In the last few years of taking it, I had bad coordination of my limbs, my eyes often went kind of ‘squiffy’ and cross-eyed (especially after watching a film, and working on the computer), the back of my head/neck felt kind of stuffed up and padded, and I couldn’t look around quickly without losing my balance… There were a lot of small things.

What’s clear to me now is that these symptoms were mostly a result of the real problem: the accumulation of dirty lymphatic fluid where it shouldn’t have even been. I was really messing up my thigh muscles – a few times when I injected, the needle hit something so hard I thought it must have hit the bone. My MS nurse said this was impossible. Something bent the tip of the needle, though, so when I pulled it out, it dragged through the flesh. So if it wasn’t the bone, I guess some bits of muscle had become solid? Uhy…it makes me shudder to remember those times.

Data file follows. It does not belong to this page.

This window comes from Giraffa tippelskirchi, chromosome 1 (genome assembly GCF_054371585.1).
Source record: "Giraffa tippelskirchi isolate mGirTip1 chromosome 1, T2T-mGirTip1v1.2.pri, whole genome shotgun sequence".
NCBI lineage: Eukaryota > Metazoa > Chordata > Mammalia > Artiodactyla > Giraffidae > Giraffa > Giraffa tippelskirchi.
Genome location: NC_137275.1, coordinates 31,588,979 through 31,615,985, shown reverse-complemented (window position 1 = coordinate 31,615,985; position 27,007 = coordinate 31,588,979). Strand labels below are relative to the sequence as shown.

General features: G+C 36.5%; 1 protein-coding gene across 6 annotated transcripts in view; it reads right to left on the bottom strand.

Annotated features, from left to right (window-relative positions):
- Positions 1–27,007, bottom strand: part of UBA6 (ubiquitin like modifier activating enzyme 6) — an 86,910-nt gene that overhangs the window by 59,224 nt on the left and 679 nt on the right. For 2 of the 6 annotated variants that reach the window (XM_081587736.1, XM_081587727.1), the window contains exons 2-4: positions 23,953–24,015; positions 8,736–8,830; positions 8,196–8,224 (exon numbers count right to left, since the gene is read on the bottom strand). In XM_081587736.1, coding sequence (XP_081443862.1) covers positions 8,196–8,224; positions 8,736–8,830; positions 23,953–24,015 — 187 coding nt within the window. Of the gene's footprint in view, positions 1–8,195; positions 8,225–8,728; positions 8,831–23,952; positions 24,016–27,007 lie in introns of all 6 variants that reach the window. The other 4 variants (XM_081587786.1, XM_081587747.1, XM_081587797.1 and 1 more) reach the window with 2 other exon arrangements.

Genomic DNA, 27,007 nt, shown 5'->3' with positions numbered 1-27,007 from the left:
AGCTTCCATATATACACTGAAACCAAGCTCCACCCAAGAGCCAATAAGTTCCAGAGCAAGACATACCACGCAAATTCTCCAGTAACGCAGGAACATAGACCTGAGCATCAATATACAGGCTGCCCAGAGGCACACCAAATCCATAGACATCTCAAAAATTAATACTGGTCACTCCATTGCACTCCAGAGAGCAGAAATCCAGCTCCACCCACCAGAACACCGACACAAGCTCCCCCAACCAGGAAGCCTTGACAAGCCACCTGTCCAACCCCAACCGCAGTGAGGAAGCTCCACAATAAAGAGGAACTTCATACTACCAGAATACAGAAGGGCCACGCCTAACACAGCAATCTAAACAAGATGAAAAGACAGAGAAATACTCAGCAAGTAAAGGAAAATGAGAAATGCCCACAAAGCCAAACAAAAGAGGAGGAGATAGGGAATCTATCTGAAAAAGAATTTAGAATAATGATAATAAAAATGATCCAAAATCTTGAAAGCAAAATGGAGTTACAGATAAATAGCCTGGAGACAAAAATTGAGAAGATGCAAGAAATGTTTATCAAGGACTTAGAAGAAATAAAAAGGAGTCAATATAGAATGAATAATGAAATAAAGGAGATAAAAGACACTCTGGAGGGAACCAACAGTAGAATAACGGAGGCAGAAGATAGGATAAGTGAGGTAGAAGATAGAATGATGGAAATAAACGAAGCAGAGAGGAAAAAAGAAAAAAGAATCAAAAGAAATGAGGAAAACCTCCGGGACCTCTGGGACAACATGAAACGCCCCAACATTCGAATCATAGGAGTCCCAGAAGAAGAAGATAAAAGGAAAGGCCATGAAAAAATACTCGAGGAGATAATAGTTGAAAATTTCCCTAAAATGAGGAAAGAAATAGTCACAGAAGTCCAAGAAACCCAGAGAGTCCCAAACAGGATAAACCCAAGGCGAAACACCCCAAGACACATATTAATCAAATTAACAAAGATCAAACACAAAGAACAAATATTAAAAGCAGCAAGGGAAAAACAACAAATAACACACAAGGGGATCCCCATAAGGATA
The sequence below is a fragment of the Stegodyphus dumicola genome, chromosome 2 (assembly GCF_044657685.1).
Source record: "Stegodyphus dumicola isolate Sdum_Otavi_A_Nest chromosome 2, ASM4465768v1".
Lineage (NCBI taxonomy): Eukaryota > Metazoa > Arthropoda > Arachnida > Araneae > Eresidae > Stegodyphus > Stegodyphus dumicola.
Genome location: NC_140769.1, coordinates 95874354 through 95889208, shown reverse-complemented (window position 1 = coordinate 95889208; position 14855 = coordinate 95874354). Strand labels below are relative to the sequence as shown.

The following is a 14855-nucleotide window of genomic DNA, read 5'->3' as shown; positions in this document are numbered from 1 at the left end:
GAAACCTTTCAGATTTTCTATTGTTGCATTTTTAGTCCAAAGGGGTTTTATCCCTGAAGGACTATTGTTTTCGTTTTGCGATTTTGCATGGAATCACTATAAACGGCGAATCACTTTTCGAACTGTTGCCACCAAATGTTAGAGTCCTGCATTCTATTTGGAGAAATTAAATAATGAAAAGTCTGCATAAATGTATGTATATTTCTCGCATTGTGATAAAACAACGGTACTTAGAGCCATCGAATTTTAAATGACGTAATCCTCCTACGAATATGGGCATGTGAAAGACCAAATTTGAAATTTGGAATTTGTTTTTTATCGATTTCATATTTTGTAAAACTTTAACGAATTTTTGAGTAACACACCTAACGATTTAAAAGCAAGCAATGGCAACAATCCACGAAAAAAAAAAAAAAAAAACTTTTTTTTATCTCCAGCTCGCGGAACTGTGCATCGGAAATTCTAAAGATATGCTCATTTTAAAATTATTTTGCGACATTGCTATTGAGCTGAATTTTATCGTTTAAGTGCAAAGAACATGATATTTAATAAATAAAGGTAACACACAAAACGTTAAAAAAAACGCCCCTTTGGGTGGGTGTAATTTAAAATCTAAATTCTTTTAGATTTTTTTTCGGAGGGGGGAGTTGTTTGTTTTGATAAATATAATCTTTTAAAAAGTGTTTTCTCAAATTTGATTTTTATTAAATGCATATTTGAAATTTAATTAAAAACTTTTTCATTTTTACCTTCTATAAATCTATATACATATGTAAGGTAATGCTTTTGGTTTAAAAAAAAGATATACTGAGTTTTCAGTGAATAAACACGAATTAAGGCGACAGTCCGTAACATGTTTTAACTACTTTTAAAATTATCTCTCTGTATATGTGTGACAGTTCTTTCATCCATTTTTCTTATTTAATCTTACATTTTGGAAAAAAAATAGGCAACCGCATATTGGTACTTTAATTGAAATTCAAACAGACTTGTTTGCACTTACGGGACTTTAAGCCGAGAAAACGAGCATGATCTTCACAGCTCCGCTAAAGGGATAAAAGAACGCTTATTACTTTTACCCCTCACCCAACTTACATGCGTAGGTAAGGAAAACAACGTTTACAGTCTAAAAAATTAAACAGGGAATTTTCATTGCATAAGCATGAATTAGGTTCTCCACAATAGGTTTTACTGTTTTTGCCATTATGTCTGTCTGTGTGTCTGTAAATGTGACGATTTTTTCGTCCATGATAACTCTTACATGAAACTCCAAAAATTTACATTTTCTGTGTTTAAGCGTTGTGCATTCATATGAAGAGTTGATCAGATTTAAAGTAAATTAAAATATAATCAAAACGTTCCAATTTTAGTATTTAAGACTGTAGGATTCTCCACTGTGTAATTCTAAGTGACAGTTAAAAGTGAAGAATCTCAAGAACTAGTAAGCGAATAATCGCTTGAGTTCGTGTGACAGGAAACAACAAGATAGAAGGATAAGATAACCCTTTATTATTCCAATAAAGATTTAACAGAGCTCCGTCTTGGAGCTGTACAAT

So basically, taking Avonex was pointless. Expensively and distressingly so. I really can’t fathom why I didn’t stop taking it sooner!

I don’t know…I’ve learnt my lesson. Maybe it was a belief that it was working and a stoicism to put up with the downsides? Compliance with what the health professionals recommended? A misplaced determination to live my life and not let the effects of the MS diagnosis take over?

Because I thought I had MS.

I understood the increasing degeneration of my body into disability as this lifelong, incurable, degenerative condition. And so did everyone else. It was what was expected, and there’s really not much that can be done.

I never used to go to my GP much because they saw everything through the MS lens. I saw my neurologist once a year, but I was just in the system, labelled as an MS patient. And remember, I was in my 20s, stubborn and stoic, and determined not to let a health condition take over my life.

I never complained. I regret that.

Then it got even worse…

NEXT: Intermittent self-catheterisation


CHIN UP 3/14
LIST OF CHAPTERS

Photo by Sara Bakhshi on Unsplash